No-Drama Election Night

Unless you get pretty far down-ballot, last night’s ballot-counting was notable for a complete lack of drama. Richard Lugar’s demise was obvious from the first returns showing him running poorly even in Indianapolis, and he wound up losing to Richard Mourdock by more than twenty points (61-39), which is pretty amazing for a six-term incumbent who has generally been firmly in his party’s ideological mainstream.

In North Carolina, the passage of Amendment One, which not only banned same-sex marriage but sruck down legal protections for all kinds of domestic partnership arrangements, was no surprise. But the margin was: 61 for, 39 against. This will undoubtedly embolden marriage equality opponents, who haven’t gotten a lot of good news lately. Expect a lot of talk in coming days about the impact of ballot initiatives like Amendment One in turnout mobilization efforts by both parties.

In the North Carolina gubernatorial primaries, again, the expected occurred: Lt. Gov. Walter Dalton defeated former congressman Bobby Etheridge for the Democratic nomination by a 46-38 margin, easily overcoming the 40% threshold for victory without a runoff. He will face the 2008 GOP nominee, former Charlotte mayor Pat McCrory, who brushed aside minor opposition. McCrory begins as the front-runner, but both national parties will likely target the state so long as Obama looks competitive there.

And in Wisconsin’s Democratic primary to choose a recall opponent for Scott Walker, Milwaukee Mayor Tom Barrett easily defeated former Dane County Executive Kathleen Falk by a 58-34 margin, despite Falk’s heavy labor support. Barrett and Falk are holding a “unity event” today, and despite public-sector union issues with Barrett, Democrats should have little trouble pulling together in the drive to topple Walker–who has a vast warchest, mostly from out-of-state conservatives–on June 5.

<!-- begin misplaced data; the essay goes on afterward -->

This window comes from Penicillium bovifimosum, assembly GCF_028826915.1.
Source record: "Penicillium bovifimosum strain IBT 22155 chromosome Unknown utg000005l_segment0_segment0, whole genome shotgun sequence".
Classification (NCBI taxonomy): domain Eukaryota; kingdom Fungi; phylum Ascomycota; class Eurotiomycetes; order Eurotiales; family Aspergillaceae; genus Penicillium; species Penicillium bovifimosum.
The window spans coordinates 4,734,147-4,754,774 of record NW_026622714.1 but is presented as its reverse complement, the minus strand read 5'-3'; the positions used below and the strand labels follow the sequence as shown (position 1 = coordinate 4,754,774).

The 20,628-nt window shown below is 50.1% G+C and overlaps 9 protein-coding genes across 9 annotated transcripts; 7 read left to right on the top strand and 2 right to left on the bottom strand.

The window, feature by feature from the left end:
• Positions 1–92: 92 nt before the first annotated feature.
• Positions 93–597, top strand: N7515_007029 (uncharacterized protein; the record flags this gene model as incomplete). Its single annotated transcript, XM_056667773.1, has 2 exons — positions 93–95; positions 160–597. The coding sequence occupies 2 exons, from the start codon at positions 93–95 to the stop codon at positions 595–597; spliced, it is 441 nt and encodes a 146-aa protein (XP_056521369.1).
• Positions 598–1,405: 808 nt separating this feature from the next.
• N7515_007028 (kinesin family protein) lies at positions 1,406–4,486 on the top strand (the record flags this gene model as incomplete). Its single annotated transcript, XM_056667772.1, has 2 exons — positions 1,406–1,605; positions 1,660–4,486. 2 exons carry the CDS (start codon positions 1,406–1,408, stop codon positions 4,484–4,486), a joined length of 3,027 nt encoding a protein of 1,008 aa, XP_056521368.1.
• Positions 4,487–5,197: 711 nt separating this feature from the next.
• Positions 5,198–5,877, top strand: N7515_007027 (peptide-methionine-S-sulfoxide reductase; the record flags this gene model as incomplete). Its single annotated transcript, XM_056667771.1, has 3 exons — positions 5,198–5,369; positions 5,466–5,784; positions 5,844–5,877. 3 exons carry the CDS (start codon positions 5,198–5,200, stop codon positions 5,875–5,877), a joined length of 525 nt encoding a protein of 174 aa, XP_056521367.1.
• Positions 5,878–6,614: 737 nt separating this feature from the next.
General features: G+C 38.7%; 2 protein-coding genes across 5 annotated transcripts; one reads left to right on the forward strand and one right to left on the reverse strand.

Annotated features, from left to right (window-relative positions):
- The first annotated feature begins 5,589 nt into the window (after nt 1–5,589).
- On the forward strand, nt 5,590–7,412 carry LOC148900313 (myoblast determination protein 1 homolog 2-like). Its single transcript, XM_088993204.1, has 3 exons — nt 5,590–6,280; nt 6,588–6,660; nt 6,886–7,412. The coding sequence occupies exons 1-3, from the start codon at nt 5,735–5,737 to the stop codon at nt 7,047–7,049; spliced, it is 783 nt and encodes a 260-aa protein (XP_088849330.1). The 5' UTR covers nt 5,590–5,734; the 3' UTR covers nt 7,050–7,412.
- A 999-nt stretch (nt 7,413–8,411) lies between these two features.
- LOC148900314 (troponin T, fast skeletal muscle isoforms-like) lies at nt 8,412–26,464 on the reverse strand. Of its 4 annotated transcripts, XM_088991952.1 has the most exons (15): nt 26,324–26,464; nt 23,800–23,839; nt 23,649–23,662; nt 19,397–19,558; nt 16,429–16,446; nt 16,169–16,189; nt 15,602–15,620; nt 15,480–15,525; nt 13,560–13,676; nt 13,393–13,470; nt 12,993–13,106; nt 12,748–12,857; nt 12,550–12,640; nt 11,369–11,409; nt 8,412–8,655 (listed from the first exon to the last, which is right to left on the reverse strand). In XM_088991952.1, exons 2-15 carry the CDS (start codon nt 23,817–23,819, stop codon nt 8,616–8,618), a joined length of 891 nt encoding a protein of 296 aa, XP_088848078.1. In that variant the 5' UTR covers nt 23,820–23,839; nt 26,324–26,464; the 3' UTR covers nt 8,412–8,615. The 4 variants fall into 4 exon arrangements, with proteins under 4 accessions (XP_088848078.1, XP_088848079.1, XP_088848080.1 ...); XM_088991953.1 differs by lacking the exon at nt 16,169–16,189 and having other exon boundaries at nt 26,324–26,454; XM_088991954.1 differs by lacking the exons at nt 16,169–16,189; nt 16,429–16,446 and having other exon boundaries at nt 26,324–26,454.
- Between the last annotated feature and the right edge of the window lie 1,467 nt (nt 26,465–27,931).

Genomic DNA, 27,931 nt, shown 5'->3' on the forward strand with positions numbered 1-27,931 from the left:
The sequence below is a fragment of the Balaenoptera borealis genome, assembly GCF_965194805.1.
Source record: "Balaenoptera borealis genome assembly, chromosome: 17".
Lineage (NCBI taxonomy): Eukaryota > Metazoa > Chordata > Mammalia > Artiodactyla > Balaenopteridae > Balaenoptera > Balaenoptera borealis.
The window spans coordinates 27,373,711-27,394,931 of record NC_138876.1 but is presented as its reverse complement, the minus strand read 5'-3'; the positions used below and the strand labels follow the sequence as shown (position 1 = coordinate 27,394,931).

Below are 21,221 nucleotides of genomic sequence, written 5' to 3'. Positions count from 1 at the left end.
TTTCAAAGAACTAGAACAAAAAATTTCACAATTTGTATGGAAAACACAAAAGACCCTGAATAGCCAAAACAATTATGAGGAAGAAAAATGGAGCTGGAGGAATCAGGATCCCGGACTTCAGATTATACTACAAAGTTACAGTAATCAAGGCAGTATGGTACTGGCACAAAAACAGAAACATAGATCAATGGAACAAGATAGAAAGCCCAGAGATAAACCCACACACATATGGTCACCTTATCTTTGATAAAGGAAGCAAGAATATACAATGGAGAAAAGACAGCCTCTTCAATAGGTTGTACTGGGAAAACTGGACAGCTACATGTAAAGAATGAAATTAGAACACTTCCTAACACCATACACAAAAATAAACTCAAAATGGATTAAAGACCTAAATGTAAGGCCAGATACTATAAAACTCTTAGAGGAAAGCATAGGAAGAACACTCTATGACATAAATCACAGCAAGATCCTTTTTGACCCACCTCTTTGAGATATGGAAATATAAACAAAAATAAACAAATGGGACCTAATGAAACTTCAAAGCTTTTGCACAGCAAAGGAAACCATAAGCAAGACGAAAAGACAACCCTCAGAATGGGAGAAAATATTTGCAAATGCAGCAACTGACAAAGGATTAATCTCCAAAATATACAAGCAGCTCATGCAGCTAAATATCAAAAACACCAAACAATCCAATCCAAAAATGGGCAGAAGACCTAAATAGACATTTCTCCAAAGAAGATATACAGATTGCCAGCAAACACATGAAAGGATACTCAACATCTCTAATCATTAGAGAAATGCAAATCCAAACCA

UPDATE: As you may have heard, Lugar’s election-night concession speech was the usual “good luck to our team in the next round of the playoffs” kind of speech that implicitly endorsed Mourdock. But the prepared statement his campaign released soon afterwards was a teeth-clenched attack on “rigid partisanship” that did not include an endorsement. The Evansville Courier & Press conveniently published the two Lugar statements back-to-back.

Support Nonprofit Journalism

If you enjoyed this article, consider making a donation to help us produce more like it. The Washington Monthly was founded in 1969 to tell the stories of how government really works—and how to make it work better. Fifty years later, the need for incisive analysis and new, progressive policy ideas is clearer than ever. As a nonprofit, we rely on support from readers like you.

Yes, I’ll make a donation

Ed Kilgore

Ed Kilgore, a Monthly contributing editor, is a columnist for the Daily Intelligencer, New York magazine’s politics blog, and the managing editor for the Democratic Strategist.